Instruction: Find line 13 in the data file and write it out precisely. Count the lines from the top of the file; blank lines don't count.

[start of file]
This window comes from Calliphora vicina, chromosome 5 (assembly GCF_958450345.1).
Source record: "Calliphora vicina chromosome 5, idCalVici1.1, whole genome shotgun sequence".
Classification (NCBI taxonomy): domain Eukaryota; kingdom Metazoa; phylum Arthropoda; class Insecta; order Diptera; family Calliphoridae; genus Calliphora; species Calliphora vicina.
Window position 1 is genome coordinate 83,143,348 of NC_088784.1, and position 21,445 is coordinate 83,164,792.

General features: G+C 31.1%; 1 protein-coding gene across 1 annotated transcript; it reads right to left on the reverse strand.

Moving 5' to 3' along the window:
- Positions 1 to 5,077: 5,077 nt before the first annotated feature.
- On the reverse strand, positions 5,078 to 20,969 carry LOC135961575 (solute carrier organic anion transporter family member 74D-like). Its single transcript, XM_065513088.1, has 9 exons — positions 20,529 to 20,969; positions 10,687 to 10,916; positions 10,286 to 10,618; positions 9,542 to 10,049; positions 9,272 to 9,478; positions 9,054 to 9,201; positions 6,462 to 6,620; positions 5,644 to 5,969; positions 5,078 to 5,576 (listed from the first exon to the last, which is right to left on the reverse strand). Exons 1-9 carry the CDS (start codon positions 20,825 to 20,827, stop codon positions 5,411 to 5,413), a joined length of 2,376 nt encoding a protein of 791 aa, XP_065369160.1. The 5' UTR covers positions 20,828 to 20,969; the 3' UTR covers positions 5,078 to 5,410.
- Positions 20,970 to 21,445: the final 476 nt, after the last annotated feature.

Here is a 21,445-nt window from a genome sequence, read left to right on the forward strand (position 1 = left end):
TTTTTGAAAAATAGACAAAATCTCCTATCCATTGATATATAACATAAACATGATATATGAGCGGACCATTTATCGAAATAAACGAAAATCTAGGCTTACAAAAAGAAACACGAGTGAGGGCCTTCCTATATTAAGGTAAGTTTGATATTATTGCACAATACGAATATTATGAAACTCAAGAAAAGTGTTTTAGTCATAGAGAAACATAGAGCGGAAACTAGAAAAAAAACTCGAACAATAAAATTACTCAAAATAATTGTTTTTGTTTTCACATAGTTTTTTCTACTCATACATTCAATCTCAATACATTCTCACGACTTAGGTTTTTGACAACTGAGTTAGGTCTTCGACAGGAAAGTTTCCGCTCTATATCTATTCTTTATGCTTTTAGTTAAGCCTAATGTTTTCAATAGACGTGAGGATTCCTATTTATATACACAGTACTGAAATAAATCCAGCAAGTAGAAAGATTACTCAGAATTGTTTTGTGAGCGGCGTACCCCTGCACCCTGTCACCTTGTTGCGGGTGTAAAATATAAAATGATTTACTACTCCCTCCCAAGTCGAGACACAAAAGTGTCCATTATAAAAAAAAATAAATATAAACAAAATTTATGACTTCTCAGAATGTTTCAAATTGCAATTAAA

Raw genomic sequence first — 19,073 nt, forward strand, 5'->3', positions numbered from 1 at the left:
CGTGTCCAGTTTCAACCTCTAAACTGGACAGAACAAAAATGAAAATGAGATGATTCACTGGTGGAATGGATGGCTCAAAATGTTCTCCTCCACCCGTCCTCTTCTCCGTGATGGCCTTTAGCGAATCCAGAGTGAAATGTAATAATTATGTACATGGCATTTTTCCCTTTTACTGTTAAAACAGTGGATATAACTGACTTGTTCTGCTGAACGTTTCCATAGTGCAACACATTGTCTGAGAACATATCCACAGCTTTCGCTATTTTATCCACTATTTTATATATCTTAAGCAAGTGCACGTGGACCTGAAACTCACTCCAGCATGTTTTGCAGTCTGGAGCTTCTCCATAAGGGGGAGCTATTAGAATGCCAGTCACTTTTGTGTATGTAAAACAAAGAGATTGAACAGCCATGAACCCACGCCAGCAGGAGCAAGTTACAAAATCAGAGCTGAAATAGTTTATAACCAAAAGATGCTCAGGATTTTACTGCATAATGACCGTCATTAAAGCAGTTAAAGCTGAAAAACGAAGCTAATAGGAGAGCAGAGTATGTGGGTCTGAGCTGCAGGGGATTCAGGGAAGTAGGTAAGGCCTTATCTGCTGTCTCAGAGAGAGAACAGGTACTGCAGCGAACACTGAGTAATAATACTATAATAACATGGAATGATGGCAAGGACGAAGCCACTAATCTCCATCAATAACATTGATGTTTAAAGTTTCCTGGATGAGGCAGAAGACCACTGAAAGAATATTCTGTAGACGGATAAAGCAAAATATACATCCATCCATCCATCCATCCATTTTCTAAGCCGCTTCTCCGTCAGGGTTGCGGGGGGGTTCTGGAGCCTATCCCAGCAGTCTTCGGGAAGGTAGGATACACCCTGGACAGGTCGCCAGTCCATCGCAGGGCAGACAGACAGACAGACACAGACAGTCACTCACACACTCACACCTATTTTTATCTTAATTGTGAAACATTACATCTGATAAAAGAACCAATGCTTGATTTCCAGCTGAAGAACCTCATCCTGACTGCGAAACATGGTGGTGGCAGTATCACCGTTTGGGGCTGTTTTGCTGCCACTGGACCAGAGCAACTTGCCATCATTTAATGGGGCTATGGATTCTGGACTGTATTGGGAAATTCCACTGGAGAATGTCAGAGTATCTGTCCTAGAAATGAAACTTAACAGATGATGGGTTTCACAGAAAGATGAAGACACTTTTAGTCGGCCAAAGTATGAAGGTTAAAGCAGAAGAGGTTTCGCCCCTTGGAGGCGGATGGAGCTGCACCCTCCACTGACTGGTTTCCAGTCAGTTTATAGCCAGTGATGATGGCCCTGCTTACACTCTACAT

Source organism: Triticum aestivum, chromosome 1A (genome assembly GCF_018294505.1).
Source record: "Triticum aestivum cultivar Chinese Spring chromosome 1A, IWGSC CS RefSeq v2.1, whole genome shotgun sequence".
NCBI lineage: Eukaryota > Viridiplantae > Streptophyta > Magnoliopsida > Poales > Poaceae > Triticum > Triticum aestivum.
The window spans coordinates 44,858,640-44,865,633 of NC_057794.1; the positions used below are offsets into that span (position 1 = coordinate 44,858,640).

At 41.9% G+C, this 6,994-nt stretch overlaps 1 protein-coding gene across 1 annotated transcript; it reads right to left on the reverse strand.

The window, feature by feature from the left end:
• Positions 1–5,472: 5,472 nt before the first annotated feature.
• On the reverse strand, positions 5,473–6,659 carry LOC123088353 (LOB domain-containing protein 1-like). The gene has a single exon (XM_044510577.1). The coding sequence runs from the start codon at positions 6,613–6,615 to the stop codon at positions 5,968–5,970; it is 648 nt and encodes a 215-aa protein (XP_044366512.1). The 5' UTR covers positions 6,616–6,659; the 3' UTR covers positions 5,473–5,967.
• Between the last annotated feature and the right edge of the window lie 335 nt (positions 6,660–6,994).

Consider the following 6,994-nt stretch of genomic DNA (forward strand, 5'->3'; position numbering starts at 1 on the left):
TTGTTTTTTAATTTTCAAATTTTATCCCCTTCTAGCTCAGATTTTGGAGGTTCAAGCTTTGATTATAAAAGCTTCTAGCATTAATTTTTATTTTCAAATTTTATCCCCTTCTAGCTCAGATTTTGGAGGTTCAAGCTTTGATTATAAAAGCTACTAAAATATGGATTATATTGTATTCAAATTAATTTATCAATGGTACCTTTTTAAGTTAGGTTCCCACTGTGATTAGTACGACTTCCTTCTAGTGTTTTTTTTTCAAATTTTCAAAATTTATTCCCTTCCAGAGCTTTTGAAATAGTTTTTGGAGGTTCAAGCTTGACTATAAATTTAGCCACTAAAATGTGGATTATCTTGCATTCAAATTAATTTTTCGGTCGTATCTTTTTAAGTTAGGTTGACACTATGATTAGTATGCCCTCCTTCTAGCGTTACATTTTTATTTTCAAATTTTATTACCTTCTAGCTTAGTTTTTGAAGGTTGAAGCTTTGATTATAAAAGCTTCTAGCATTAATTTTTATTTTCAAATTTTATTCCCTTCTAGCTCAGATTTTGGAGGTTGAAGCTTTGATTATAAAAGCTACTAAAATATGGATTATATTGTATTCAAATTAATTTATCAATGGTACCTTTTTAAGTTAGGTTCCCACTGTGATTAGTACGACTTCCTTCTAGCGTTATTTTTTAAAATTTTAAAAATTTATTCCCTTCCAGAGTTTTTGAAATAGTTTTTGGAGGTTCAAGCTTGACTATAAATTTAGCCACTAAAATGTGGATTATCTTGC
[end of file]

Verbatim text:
CGTGTCCAGTTTCAACCTCTAAACTGGACAGAACAAAAATGAAAATGAGATGATTCACTGGTGGAATGGATGGCTCAAAATGTTCTCCTCCACCCGTCCTCTTCTCCGTGATGGCCTTTAGCGAATCCAGAGTGAAATGTAATAATTATGTACATGGCATTTTTCCCTTTTACTGTTAAAACAGTGGATATAACTGACTTGTTCTGCTGAACGTTTCCATAGTGCAACACATTGTCTGAGAACATATCCACAGCTTTCGCTATTTTATCCACTATTTTATATATCTTAAGCAAGTGCACGTGGACCTGAAACTCACTCCAGCATGTTTTGCAGTCTGGAGCTTCTCCATAAGGGGGAGCTATTAGAATGCCAGTCACTTTTGTGTATGTAAAACAAAGAGATTGAACAGCCATGAACCCACGCCAGCAGGAGCAAGTTACAAAATCAGAGCTGAAATAGTTTATAACCAAAAGATGCTCAGGATTTTACTGCATAATGACCGTCATTAAAGCAGTTAAAGCTGAAAAACGAAGCTAATAGGAGAGCAGAGTATGTGGGTCTGAGCTGCAGGGGATTCAGGGAAGTAGGTAAGGCCTTATCTGCTGTCTCAGAGAGAGAACAGGTACTGCAGCGAACACTGAGTAATAATACTATAATAACATGGAATGATGGCAAGGACGAAGCCACTAATCTCCATCAATAACATTGATGTTTAAAGTTTCCTGGATGAGGCAGAAGACCACTGAAAGAATATTCTGTAGACGGATAAAGCAAAATATACATCCATCCATCCATCCATCCATTTTCTAAGCCGCTTCTCCGTCAGGGTTGCGGGGGGGTTCTGGAGCCTATCCCAGCAGTCTTCGGGAAGGTAGGATACACCCTGGACAGGTCGCCAGTCCATCGCAGGGCAGACAGACAGACAGACACAGACAGTCACTCACACACTCACACCTATTTTTATCTTAATTGTGAAACATTACATCTGATAAAAGAACCAATGCTTGATTTCCAGCTGAAGAACCTCATCCTGACTGCGAAACATGGTGGTGGCAGTATCACCGTTTGGGGCTGTTTTGCTGCCACTGGACCAGAGCAACTTGCCATCATTTAATGGGGCTATGGATTCTGGACTGTATTGGGAAATTCCACTGGAGAATGTCAGAGTATCTGTCCTAGAAATGAAACTTAACAGATGATGGGTTTCACAGAAAGATGAAGACACTTTTAGTCGGCCAAAGTATGAAGGTTAAAGCAGAAGAGGTTTCGCCCCTTGGAGGCGGATGGAGCTGCACCCTCCACTGACTGGTTTCCAGTCAGTTTATAGCCAGTGATGATGGCCCTGCTTACACTCTACAT